c) reacting the first and second precursor gases under gaseous and vacuum conditions of less than 100 torr to form the material and depositing the material on the substrate.
2. The method of claim 1, wherein the first precursor gas is an alkali metal selected from the group consisting of sodium, potassium, rubidium,and cesium.
3. The method of claim 1, wherein the halide compound includes metals, non-metals, semiconductors, and combinations thereof.
4. The method of claim 3, wherein the metal is selected from the group consisting of the Group IIIB, IVB, VB, VIB, VIIB, VIIIB, IA, IIA, IIIA, IVA, VA, and VIA elements and combinations thereof.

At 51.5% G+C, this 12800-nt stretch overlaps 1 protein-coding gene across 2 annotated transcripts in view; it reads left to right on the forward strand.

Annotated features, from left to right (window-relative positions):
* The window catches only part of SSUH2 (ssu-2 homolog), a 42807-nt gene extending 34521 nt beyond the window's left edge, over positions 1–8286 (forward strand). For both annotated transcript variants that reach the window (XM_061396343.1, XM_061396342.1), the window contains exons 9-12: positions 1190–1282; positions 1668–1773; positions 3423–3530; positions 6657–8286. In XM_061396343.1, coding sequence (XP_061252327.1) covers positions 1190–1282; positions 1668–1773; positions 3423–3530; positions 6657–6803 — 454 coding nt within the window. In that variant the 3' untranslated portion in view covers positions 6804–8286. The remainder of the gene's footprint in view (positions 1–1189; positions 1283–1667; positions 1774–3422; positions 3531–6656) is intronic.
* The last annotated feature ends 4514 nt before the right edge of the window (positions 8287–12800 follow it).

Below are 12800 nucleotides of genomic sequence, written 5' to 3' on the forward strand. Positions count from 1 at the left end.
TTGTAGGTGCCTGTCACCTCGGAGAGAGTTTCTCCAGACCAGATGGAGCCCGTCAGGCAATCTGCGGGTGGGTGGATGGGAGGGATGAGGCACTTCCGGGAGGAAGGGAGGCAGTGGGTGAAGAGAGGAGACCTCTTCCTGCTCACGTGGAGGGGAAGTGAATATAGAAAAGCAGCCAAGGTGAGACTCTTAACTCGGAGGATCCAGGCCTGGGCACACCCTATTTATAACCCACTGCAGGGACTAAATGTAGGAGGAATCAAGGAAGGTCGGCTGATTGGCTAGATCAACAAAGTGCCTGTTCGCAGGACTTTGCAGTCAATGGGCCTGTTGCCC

5. The method of claim 1, wherein the halide compound is selected from the group consisting of boron, C, S; and Groups VA, and VIA elements.
6. The method of claim 1, wherein the halide compound includes a halogen element selected from the group consisting of chlorine, fluorine, bromine and iodine.
7. The method of claim 1, further comprising providing a carrier gas as part of said reacting step.
8. The method of claim 7, wherein the carrier gas is one of a non-reactive and a reactive gas.
9. The method of claim 7, wherein the carrier gas is included as part of each of the first and second precursor gases.
10. The method of claim 7, wherein the carrier gas is one of oxygen, nitrogen, helium, and argon.
11. The method of claim 1, wherein the first and second precursor gases are arranged as dual flow streams prior to the reacting step.
12. The method of claim 11, wherein a separator gas is provided between the dual flow streams prior to the reacting step.